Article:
Android 4.0 has a built-in Downloads app that lets you access files you've downloaded from the Web, but the key to truly unlocking your phone's file management potential is installing a good file management app. I like Astro File Manager, which is available for free in the Google Play Store. (The free version of the app has ads; a $3.99 "pro" key will give you an ad-free experience.)
When you open Astro -- or any other comparable file management utility -- you'll see a list of folders and files in your phone's storage. You can navigate through the folders just like you would on your PC's hard drive; pressing and holding any item will give you a list of options like copying, moving, renaming or deleting. It'll also give you an option to send the file to any other compatible application -- if you want to share a document with someone via email, for example, or send it to your Dropbox or Google Drive account.
Android devices can interface with PCs just like portable hard drives, too: Connect your phone to an open USB port on a Windows computer, and it'll automatically show up as a media device (using the MTP protocol). You can then open the device on your computer, click through folders, and copy or move data back and forth as needed.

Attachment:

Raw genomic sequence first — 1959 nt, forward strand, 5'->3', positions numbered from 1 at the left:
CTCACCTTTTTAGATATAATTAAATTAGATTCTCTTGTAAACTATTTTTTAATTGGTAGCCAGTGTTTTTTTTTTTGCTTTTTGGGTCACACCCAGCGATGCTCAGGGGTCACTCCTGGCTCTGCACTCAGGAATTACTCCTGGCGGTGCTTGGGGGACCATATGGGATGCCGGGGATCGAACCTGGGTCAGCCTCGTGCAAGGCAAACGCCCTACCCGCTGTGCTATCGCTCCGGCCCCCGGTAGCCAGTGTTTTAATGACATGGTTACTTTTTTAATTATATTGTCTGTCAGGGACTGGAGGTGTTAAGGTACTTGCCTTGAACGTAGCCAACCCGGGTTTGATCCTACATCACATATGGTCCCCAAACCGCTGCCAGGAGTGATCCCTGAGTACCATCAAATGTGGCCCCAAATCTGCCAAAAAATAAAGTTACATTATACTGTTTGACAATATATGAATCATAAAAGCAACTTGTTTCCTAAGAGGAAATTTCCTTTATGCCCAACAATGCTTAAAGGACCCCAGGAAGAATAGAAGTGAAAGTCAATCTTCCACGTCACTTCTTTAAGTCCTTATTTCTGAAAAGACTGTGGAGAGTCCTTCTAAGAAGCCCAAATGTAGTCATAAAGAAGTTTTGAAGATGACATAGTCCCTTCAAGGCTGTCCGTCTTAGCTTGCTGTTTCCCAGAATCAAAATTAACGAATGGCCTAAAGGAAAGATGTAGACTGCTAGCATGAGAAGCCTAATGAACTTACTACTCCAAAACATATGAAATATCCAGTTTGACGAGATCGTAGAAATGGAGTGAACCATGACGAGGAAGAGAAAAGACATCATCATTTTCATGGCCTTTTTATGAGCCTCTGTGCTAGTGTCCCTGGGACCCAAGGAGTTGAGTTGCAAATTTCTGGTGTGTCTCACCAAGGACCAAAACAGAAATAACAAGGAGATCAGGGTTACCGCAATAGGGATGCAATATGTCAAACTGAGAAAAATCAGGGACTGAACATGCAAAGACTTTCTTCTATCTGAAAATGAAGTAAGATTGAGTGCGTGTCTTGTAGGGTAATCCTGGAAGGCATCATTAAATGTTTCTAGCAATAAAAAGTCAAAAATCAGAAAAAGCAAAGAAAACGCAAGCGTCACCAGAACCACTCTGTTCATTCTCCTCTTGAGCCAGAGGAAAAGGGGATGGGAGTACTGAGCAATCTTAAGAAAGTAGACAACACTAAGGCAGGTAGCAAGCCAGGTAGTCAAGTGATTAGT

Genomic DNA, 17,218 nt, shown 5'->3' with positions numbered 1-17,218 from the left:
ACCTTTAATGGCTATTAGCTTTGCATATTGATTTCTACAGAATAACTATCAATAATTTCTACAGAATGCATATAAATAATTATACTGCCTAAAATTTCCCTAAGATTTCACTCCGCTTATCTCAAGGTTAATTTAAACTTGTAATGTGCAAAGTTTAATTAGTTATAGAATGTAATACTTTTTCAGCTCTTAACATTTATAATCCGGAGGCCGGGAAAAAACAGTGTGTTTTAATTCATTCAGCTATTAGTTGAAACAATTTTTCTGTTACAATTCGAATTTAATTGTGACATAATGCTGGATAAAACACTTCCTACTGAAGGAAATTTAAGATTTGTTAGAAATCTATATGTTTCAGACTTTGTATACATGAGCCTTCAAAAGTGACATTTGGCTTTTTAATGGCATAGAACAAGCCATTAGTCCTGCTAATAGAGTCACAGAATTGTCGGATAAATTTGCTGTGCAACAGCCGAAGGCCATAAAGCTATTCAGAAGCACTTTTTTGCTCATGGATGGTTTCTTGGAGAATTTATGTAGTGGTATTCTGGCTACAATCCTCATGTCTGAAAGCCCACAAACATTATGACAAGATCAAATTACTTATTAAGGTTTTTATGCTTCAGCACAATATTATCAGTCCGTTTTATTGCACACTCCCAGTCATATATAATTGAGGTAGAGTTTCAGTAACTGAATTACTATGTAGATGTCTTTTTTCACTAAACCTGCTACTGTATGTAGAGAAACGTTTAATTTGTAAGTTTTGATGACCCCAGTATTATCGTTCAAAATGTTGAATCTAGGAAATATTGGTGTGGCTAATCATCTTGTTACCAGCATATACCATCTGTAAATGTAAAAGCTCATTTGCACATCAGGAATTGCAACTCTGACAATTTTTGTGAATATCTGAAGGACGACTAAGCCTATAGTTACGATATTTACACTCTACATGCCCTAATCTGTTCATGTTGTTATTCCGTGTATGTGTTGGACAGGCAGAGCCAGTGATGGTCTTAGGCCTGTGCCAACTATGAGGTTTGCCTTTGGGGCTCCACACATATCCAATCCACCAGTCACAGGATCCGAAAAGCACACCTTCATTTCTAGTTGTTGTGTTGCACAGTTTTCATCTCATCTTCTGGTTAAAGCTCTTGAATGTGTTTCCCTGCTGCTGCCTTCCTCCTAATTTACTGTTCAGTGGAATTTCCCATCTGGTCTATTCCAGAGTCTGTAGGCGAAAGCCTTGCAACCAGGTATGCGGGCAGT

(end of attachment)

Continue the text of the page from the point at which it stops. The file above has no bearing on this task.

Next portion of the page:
Mac OS X doesn't natively support the MTP protocol that Android utilizes, so you'll need to install an Android File Transfer application before you can connect your phone to an Apple computer.
Android 4.0 includes full support for near-field communication (NFC), which opens the door for some interesting contact-free device-to-device file sharing. You can pass along a contact, Web page, YouTube video or application from one NFC-enabled Android 4.x device to another simply by touching the two phones together back-to-back; once the connection is established, the system will prompt you to "beam" whatever content is currently loaded on your screen.
With its Galaxy S III phone, Samsung expanded on Android's NFC beaming functionality to allow for contact-free sharing of images, video files and music files; that expanded functionality, however, works only between two Galaxy S III phones and is consequently rather limited in practicality.
So there you have it: the ins and outs of Android 4.0. Bookmark this story, print out our cheat sheet charts for future reference, and you'll be well on your way to becoming an Ice Cream Sandwich pro.